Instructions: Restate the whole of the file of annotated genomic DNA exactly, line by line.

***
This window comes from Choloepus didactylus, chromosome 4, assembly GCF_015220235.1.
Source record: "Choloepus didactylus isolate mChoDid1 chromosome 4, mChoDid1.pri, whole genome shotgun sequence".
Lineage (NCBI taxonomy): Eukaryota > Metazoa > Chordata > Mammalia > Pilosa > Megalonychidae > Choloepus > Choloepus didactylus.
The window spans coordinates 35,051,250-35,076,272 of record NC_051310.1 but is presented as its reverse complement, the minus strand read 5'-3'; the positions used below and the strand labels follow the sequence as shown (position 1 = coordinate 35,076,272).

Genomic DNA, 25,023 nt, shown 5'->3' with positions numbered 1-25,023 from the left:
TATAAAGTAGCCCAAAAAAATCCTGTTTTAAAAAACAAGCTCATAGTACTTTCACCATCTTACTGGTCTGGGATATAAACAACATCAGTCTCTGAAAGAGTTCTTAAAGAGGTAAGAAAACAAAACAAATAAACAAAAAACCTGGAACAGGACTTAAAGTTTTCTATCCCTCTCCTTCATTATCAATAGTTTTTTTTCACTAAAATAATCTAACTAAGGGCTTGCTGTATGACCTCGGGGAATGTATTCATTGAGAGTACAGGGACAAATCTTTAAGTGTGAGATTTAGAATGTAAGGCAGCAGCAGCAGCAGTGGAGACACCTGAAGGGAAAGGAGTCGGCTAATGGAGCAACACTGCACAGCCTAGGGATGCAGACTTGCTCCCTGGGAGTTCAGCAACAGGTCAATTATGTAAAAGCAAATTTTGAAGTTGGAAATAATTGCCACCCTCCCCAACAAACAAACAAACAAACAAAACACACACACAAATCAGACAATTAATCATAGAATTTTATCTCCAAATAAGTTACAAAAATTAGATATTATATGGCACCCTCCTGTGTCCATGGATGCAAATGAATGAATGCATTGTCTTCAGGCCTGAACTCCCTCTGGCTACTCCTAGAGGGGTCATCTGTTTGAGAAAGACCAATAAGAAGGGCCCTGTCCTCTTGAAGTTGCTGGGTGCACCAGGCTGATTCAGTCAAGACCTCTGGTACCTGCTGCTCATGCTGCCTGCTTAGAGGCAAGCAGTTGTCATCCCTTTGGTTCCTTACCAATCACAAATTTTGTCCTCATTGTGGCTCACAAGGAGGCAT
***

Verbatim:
This window comes from Choloepus didactylus, chromosome 4, assembly GCF_015220235.1.
Source record: "Choloepus didactylus isolate mChoDid1 chromosome 4, mChoDid1.pri, whole genome shotgun sequence".
Lineage (NCBI taxonomy): Eukaryota > Metazoa > Chordata > Mammalia > Pilosa > Megalonychidae > Choloepus > Choloepus didactylus.
The window spans coordinates 35,051,250-35,076,272 of record NC_051310.1 but is presented as its reverse complement, the minus strand read 5'-3'; the positions used below and the strand labels follow the sequence as shown (position 1 = coordinate 35,076,272).

Genomic DNA, 25,023 nt, shown 5'->3' with positions numbered 1-25,023 from the left:
TATAAAGTAGCCCAAAAAAATCCTGTTTTAAAAAACAAGCTCATAGTACTTTCACCATCTTACTGGTCTGGGATATAAACAACATCAGTCTCTGAAAGAGTTCTTAAAGAGGTAAGAAAACAAAACAAATAAACAAAAAACCTGGAACAGGACTTAAAGTTTTCTATCCCTCTCCTTCATTATCAATAGTTTTTTTTCACTAAAATAATCTAACTAAGGGCTTGCTGTATGACCTCGGGGAATGTATTCATTGAGAGTACAGGGACAAATCTTTAAGTGTGAGATTTAGAATGTAAGGCAGCAGCAGCAGCAGTGGAGACACCTGAAGGGAAAGGAGTCGGCTAATGGAGCAACACTGCACAGCCTAGGGATGCAGACTTGCTCCCTGGGAGTTCAGCAACAGGTCAATTATGTAAAAGCAAATTTTGAAGTTGGAAATAATTGCCACCCTCCCCAACAAACAAACAAACAAACAAAACACACACACAAATCAGACAATTAATCATAGAATTTTATCTCCAAATAAGTTACAAAAATTAGATATTATATGGCACCCTCCTGTGTCCATGGATGCAAATGAATGAATGCATTGTCTTCAGGCCTGAACTCCCTCTGGCTACTCCTAGAGGGGTCATCTGTTTGAGAAAGACCAATAAGAAGGGCCCTGTCCTCTTGAAGTTGCTGGGTGCACCAGGCTGATTCAGTCAAGACCTCTGGTACCTGCTGCTCATGCTGCCTGCTTAGAGGCAAGCAGTTGTCATCCCTTTGGTTCCTTACCAATCACAAATTTTGTCCTCATTGTGGCTCACAAGGAGGCAT